Western views of China's ties to Russia are shortsighted, said Zhu Yongbiao, a professor at Lanzhou University's Belt and Road Research Center. “Strengthening economic cooperation with Russia does not indicate that China is shifting towards Russia in a conflict. As a large country with a mature diplomatic strategy, China has its own plan for cooperation with other countries, and as long as it does not violate international norms, the plan will not be disturbed by any noise from third parties.”
Zhao Yushai, Qi Xijia, Global Times
Beijing has refused to condemn Moscow's actions against Ukraine and has refused to join what it calls "unilateral sanctions" against Russia, insisting that its trade with Russia is normal and should not be "subject to inference or coercion by third parties."
Laura Zhou, South China Morning Post
“Li Hui’s trips to Europe and Prime Minister Mishustin’s visit to China have one thing in common: China is trying to signal that Russia will not collapse, and Ukraine and the West should better think about how to compromise with it in order to negotiate an end to the war,” said Richard C. Turchani, Program Director of the Central European Institute for Asian Studies.
Austin Ramsey, Selina Cheng, Wall Street Journal
China, which has declared "unlimited" friendship with its northern neighbor, has thrown the Kremlin a lifeline in the economic sphere, mitigating the consequences of expulsion from the global financial system.
China is ready to build up its relations with Russia after the G7 summit, because the central topic of this summit was not only the situation in Ukraine, “but also China and how the West should deal with it,” says a senior lecturer at the University of New South Wales in Australia Alexander Korolev, who studies Sino-Russian relations.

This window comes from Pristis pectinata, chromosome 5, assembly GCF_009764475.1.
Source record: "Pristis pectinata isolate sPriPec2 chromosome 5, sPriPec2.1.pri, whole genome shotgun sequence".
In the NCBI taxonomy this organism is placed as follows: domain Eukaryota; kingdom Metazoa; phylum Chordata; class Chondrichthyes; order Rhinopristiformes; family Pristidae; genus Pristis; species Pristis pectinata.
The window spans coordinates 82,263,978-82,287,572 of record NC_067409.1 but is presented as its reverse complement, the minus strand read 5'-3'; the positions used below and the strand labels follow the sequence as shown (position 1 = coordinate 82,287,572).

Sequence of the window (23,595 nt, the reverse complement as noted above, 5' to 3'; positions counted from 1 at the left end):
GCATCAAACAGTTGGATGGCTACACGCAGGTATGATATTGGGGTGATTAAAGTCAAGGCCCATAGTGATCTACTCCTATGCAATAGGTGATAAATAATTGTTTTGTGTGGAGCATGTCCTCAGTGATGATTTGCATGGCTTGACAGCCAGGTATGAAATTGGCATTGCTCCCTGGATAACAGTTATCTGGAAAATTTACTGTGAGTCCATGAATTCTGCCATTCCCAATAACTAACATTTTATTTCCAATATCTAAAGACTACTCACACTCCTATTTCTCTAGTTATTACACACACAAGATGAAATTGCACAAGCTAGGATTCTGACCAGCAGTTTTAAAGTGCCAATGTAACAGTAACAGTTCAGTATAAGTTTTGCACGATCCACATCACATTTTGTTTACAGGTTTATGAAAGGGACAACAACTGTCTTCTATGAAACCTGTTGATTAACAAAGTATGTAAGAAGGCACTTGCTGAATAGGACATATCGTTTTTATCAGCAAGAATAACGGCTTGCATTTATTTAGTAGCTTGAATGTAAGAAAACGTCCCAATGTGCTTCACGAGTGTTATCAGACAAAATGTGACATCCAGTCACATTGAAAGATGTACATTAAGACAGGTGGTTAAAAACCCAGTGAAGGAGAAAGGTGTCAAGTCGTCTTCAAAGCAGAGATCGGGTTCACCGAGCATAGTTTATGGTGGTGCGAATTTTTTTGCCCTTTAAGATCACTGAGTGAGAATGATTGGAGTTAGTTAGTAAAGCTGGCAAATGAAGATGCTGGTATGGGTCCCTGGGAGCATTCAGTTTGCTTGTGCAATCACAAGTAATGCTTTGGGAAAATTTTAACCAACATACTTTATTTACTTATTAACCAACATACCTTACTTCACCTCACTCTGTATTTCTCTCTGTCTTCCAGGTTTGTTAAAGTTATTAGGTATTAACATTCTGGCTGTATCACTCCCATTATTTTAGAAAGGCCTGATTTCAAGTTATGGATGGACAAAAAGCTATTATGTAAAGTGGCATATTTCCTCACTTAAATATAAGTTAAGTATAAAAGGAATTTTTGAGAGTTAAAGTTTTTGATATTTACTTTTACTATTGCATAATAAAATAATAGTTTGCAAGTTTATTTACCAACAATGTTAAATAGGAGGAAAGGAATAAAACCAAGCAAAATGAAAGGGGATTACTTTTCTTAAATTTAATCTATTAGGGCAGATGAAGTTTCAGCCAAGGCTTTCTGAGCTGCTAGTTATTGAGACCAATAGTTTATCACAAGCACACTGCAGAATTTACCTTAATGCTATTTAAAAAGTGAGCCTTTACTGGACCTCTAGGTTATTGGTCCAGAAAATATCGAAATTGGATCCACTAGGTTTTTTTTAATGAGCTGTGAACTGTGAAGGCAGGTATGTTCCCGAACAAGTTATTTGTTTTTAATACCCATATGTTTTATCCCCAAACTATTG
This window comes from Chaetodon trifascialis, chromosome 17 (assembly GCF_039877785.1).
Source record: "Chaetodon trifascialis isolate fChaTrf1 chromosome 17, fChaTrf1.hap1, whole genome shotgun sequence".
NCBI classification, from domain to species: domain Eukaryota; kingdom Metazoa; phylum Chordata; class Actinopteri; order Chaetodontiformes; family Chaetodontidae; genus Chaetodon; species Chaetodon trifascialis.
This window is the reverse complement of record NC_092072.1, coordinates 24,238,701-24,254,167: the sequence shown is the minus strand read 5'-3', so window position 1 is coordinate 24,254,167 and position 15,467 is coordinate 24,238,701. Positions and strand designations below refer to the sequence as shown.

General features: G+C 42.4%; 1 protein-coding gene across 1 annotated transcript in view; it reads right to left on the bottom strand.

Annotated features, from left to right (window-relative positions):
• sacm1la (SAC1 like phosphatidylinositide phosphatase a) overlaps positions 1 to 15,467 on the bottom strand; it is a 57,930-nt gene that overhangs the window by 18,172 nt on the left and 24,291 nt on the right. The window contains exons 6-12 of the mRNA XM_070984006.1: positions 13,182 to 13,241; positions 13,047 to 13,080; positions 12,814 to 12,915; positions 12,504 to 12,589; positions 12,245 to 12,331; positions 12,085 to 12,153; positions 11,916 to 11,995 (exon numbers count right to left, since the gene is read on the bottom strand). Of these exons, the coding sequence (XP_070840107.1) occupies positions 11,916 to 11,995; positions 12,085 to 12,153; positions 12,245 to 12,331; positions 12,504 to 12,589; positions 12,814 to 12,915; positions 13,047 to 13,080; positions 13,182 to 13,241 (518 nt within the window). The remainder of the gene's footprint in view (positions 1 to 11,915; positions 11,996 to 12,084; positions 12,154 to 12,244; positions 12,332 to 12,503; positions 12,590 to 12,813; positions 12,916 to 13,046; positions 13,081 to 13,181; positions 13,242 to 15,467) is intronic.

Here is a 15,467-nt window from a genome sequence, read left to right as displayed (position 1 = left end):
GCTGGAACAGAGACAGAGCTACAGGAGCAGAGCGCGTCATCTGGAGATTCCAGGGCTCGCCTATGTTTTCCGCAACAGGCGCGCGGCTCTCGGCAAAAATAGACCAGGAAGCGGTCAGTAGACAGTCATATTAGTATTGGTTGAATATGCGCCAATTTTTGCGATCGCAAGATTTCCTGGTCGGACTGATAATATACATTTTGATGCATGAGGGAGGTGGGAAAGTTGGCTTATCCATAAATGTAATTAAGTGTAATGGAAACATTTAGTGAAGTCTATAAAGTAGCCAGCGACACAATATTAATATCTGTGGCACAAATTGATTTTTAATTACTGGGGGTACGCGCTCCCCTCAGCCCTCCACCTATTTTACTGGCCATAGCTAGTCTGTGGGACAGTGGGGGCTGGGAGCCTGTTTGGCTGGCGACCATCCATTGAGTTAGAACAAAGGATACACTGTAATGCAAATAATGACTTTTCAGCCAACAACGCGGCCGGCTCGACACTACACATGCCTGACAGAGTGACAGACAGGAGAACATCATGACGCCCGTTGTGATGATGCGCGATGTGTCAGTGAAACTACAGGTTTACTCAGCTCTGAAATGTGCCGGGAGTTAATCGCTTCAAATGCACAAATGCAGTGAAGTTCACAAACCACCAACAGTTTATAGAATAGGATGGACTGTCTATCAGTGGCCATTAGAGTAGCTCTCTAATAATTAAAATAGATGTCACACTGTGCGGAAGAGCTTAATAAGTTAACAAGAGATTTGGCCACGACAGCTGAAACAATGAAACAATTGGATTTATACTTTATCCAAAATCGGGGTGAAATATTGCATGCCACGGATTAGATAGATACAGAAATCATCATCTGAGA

“The summit and the presence of Zelensky at it marked a more obvious and deeper geopolitical divide between the West, on the one hand, and China and Russia, on the other,” he added.
From Beijing's point of view, "if Russia loses, then the pressure on China will only intensify and become much tougher."
David Pearson, Chris Buckley, New York Times
“Since sanctions against Russia open up new opportunities for China, it is not surprising that China would be happy to actively, if not preemptively, engage with Russia economically as long as any relationship they build does not trigger secondary sanctions against China,” Steve Tsang, director of the China Institute of the School of Oriental and African Studies (SOAS) in London, said.
Andrew Haley, Reuters
The G7 statements highlighted the deepening geopolitical divide between China and Russia on the one hand, and the US and its allies on the other, said Ben Bland, director of the Asia-Pacific Program at Chatham House.
Amy Hawkins, The Guardian
Western media, whose minds are full of confrontation, are getting nervous at the sight of normal cooperation between China and Russia. They are either advocating for China and Russia to “join forces to resist the West,” or they are playing the old “Russia depends on China” tune to undermine Sino-Russian relations. The root of this attitude in the US lies in its uncontrollable hegemonic impulses and fear of the so-called "Sino-Russian alliance", which is considered the US's greatest geopolitical nightmare.
Editorial, Global Times